One of the reasons that I’ve not posted anything new recently is that I’ve been learning to play the guitar, and now that I’ve got to the point where I can play some almost recognisable songs, I wanted some accompaniment and bought a cheap electronic drum kit. I took the cheaper option and got a kit that had a mesh snare and rubber toms, but then instantly regretted not getting the full mesh kit as the rubber pads make a lot more noise.
I thought I could just buy mesh replacements but the cheap ones aren’t sold separately and the easily available Roland ones are very expensive. Luckily it turns out that it’s really easy to make them at home. The actual sensor is just a simple piezo element, there’s no active electronics in the pads at all.
|Qty.||Item||Total Cost||Cost Per Pad|
|2||8 Inch TomTom||£40||£10|
|4||8 Inch Mesh Head||£25||£6.25|
|1||5 Pack of Piezo Pickups||£7||£1.75|
|1||25 Pack of 40x60x2.5mm Angle Brackets (need 6)||£11||£2.75|
|1||2x20x1000mm Aluminium Bar||£5||£1.25|
|1||20x35x1000mm Aluminium Angle||£7.50||£1.88|
|8||M6 Wing Nuts||?||?|
|28||M4 Bolts, Nuts and Washers||?||?|
|Some scraps of open cell foam (acoustic tile, packing material, etc.)||?||?|
|some scraps of rubber sheet (hard mouse pad?)||?||?|
Two For One
Bridge Mounting Brackets
The pictures above illustrate the construction of those brackets. They’re made from 80x20x2mm strips of aluminium, which are bent 50mm along their length. The long edge then has a 4mm wide slot cut to allow the bracket to be moved up and down to adjust the distance of the sensor from the mesh. Two 4mm holes are drilled in the short edge to attach the bridge.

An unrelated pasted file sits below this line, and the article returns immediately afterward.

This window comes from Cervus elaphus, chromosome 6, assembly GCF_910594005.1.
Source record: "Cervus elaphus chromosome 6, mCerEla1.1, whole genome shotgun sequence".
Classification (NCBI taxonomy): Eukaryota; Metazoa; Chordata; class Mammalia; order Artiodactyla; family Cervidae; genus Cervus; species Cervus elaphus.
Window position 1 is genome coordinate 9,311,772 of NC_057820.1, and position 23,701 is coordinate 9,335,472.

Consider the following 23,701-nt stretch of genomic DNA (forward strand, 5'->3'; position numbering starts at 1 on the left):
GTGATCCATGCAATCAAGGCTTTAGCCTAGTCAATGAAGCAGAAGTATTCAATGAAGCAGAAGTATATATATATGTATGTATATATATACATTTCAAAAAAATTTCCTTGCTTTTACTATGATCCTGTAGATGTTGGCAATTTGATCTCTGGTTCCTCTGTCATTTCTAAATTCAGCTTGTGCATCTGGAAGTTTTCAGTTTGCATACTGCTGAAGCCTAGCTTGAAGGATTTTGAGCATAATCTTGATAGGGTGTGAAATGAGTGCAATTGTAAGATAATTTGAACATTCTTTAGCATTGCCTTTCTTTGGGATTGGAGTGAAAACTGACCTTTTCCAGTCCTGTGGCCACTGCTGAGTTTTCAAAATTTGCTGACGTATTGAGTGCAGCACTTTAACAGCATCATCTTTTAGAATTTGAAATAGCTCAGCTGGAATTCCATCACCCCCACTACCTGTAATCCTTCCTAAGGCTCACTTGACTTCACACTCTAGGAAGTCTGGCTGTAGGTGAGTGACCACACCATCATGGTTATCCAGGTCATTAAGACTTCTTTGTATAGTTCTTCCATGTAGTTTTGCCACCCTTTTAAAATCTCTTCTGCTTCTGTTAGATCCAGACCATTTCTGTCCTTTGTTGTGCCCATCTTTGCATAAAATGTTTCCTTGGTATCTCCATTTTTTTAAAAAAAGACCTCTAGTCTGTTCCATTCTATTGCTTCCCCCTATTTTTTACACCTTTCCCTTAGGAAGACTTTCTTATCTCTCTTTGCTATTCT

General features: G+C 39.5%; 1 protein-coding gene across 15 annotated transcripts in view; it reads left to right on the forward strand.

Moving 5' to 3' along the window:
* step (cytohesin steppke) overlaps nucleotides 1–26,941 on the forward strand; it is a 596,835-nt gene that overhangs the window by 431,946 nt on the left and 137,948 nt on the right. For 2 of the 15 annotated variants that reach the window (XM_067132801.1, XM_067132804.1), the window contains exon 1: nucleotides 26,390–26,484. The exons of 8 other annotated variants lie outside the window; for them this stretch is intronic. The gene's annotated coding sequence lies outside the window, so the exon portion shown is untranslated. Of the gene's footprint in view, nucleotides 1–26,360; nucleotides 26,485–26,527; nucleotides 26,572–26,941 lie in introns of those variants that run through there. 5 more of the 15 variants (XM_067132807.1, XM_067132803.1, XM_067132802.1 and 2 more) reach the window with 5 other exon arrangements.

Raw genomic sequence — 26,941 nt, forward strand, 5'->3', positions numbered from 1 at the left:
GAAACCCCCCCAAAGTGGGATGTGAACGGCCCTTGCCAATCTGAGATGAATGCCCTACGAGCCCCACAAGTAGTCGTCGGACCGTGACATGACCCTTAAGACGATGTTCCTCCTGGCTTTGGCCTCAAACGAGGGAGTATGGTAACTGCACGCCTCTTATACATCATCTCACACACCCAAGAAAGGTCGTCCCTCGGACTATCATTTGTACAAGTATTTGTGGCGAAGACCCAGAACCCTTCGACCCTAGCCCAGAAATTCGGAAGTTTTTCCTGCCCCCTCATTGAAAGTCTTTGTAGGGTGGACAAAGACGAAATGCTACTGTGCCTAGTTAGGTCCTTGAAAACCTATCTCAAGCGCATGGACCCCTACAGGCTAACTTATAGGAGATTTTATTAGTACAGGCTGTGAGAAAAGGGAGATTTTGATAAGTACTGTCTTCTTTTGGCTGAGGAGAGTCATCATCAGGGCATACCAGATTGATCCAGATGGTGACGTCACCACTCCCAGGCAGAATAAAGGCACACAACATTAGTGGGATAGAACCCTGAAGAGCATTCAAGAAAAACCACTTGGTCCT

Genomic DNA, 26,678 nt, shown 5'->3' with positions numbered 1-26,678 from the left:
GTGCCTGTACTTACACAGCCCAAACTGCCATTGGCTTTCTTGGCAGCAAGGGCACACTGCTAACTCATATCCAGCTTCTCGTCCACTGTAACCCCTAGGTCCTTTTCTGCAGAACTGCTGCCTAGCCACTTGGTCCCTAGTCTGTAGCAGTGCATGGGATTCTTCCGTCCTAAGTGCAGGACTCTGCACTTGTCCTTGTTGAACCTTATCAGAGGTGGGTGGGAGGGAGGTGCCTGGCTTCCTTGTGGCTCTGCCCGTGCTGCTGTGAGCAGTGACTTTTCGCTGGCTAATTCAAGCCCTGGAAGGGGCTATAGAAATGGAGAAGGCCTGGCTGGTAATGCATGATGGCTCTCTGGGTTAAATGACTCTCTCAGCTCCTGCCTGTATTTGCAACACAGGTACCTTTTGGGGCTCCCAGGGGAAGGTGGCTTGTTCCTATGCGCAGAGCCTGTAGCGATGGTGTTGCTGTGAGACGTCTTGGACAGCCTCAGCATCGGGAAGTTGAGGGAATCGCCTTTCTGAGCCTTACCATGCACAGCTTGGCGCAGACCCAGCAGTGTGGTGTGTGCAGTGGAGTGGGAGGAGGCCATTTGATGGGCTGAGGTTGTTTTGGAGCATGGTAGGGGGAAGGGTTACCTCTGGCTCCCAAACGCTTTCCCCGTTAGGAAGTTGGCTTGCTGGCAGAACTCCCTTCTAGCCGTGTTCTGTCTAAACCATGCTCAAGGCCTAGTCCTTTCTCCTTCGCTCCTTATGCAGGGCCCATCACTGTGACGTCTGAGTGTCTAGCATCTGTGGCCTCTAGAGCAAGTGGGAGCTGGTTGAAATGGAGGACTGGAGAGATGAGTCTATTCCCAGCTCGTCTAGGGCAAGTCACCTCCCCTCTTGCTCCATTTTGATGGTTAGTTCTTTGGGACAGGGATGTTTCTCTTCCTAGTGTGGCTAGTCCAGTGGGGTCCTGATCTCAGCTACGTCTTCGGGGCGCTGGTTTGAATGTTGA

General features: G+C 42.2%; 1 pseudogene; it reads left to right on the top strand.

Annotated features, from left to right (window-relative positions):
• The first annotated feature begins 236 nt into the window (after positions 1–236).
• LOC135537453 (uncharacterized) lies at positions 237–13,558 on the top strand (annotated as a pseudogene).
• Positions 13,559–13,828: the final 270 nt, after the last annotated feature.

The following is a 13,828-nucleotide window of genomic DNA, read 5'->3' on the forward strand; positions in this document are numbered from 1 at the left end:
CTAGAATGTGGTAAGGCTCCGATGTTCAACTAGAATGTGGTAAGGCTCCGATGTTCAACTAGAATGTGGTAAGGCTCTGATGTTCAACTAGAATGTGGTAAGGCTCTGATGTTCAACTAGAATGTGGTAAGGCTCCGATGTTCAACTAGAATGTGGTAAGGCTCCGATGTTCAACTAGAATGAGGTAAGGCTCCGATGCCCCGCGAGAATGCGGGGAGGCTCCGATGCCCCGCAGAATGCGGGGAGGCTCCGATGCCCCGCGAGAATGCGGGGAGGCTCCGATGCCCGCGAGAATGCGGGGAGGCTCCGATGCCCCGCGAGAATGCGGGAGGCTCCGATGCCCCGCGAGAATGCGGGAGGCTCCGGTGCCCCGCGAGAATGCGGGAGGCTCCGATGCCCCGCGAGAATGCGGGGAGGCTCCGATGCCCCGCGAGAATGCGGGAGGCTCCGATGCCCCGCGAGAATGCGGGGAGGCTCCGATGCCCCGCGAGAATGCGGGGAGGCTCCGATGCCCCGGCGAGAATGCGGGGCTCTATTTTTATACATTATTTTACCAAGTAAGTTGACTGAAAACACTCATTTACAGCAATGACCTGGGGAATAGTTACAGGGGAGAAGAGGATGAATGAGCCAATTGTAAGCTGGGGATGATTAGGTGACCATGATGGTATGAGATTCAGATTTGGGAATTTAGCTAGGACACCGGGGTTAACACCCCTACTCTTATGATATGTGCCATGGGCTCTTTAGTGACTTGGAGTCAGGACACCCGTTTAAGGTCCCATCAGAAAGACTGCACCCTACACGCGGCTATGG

First one of the angle brackets has the length of one end reduced so that it fits in the drum better. Then a second bracket is cut in half so that we just have a flat sheet left with holes that match the first. 4mm wide grooves are milled into the faces of the brackets. Then two diagonally opposite holes in the flat piece are widened to 6mm to allow the wing nuts to pass through, and the matching holes in the angle piece are tapped with a 6mm thread.
Mounting Clamp Fitting
The pickup casing was discarded so that I was just left with the bare piezo element. The element then sits on a small circle of rubber pad that has a groove carved out of it for the wire and solder joint to sit in, so that it can sit perfectly flat on the bridge. It also provides some isolation so that a 2nd piezo could be fitted for rim shot detection, though I’ve not done that. The rubber I used was left over scraps of 2mm thick mass-loaded rubber sheet that I used when constructing the isolation platform that the drum kit sits on, but I’ve read of others having success using hard rubber mouse pads.
The vibrations are carried from the mesh to the piezo through a piece of foam. I first tried a fairly stiff foam golf ball, but that didn’t work very well. I then tried a piece of acoustic foam tile, which much to my surprise, worked perfectly. I would have thought that as it’s designed to absorb sound that it wouldn’t transmit it very well, but it does.
The rubber pad, the piezo element and the foam triangle are all held to each other and to the bridge by double sided sticky tape.